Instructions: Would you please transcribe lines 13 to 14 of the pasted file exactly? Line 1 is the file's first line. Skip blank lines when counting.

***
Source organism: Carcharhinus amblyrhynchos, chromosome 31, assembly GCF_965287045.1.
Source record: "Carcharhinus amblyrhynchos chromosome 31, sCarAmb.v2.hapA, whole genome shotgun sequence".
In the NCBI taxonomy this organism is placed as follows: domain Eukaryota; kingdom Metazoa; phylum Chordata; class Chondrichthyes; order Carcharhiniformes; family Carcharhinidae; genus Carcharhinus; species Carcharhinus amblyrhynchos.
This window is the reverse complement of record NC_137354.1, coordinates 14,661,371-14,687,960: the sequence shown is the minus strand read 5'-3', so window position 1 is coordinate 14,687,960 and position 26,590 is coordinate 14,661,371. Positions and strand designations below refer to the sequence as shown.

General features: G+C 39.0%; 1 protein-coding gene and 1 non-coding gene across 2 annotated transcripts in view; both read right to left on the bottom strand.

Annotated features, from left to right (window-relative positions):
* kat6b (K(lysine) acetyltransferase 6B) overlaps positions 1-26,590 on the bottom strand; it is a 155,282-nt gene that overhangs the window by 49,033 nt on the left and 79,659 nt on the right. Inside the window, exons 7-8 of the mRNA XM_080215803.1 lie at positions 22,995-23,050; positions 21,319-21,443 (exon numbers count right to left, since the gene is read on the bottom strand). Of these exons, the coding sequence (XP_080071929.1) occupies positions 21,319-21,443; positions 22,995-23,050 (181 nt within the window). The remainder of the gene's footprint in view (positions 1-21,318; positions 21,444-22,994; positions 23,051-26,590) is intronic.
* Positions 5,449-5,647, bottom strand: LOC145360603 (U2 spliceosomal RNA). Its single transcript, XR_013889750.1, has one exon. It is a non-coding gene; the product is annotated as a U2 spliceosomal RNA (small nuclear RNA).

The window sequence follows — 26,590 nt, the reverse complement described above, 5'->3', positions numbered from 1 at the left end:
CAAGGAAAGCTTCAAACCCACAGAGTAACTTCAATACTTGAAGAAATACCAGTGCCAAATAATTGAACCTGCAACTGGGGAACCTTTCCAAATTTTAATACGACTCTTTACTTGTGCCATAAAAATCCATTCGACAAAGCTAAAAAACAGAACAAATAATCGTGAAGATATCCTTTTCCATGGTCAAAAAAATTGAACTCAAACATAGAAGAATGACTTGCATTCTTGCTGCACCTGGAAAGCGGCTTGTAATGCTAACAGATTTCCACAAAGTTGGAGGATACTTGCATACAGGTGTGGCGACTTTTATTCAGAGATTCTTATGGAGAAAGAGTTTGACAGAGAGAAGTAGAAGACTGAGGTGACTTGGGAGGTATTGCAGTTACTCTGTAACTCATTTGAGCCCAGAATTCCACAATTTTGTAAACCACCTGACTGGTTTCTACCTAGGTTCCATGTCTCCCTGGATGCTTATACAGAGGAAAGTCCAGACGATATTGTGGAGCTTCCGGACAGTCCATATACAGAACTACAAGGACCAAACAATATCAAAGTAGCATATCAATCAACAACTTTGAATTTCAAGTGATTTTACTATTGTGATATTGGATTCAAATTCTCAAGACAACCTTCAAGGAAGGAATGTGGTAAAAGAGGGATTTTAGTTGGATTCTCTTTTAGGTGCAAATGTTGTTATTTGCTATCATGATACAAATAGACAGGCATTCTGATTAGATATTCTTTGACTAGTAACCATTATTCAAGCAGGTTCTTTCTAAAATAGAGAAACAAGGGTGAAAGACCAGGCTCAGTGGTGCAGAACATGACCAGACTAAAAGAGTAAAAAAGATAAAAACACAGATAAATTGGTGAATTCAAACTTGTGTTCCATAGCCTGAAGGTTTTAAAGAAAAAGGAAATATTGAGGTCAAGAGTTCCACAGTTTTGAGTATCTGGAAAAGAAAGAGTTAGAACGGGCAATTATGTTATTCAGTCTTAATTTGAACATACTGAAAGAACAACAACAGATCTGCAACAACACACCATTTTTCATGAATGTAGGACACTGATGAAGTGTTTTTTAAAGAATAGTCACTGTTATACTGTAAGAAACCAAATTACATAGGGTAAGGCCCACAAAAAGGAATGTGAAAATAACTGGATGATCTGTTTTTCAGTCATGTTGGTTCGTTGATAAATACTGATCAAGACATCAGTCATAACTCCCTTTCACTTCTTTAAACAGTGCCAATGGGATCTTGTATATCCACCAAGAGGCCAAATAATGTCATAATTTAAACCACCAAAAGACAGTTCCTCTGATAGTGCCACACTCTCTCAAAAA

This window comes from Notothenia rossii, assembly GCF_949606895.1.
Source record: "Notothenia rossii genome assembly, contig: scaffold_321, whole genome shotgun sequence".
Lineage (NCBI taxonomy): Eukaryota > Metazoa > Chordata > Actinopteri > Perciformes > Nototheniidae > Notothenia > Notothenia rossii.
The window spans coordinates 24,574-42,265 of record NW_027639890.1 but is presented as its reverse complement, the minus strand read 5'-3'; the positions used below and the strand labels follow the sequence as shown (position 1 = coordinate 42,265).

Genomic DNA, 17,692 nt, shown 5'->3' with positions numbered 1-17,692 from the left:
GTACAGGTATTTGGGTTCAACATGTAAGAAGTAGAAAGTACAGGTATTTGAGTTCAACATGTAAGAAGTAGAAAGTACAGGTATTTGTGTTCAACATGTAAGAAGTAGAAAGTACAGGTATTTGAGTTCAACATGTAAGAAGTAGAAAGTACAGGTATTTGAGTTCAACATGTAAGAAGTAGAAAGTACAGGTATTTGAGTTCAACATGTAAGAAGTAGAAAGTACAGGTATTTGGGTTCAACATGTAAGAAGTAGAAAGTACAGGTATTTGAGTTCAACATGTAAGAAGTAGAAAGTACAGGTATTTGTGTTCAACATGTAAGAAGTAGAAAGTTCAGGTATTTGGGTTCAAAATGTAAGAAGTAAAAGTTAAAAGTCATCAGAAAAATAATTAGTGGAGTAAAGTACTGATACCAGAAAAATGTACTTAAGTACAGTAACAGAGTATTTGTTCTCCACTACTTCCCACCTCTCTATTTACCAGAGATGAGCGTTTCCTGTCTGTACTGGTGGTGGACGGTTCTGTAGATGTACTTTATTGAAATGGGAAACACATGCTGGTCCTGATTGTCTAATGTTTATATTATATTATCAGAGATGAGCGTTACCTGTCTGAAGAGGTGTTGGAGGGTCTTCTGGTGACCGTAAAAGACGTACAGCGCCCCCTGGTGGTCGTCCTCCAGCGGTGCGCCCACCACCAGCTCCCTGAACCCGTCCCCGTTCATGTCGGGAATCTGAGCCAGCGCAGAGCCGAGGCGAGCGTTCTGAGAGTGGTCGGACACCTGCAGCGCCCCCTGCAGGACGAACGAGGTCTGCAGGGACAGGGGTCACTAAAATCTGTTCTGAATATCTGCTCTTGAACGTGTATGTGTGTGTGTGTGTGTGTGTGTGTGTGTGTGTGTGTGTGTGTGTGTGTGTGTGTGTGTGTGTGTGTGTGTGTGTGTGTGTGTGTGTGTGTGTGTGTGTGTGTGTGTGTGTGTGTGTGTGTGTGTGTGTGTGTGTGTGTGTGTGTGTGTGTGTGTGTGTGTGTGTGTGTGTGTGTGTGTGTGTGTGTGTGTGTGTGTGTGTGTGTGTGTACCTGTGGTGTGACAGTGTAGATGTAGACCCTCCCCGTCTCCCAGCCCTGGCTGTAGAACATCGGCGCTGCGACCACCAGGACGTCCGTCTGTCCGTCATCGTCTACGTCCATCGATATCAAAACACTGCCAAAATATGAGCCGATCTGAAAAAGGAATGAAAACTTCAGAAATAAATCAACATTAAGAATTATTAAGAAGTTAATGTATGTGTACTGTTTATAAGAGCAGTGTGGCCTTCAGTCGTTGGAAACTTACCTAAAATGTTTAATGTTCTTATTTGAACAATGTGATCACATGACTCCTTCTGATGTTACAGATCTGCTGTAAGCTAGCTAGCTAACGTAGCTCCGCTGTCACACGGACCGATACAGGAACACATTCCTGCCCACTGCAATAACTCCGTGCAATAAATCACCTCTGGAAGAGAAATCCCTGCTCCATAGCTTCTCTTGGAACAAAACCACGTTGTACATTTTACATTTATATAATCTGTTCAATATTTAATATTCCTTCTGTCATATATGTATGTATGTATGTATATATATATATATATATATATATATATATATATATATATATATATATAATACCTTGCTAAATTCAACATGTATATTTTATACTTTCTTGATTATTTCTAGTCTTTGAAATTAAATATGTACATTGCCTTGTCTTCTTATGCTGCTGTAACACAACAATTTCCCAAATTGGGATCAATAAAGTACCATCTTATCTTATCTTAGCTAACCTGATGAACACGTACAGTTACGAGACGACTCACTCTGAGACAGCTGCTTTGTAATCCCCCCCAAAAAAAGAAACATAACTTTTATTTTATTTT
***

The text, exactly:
Lineage (NCBI taxonomy): Eukaryota > Metazoa > Chordata > Actinopteri > Perciformes > Nototheniidae > Notothenia > Notothenia rossii.
The window spans coordinates 24,574-42,265 of record NW_027639890.1 but is presented as its reverse complement, the minus strand read 5'-3'; the positions used below and the strand labels follow the sequence as shown (position 1 = coordinate 42,265).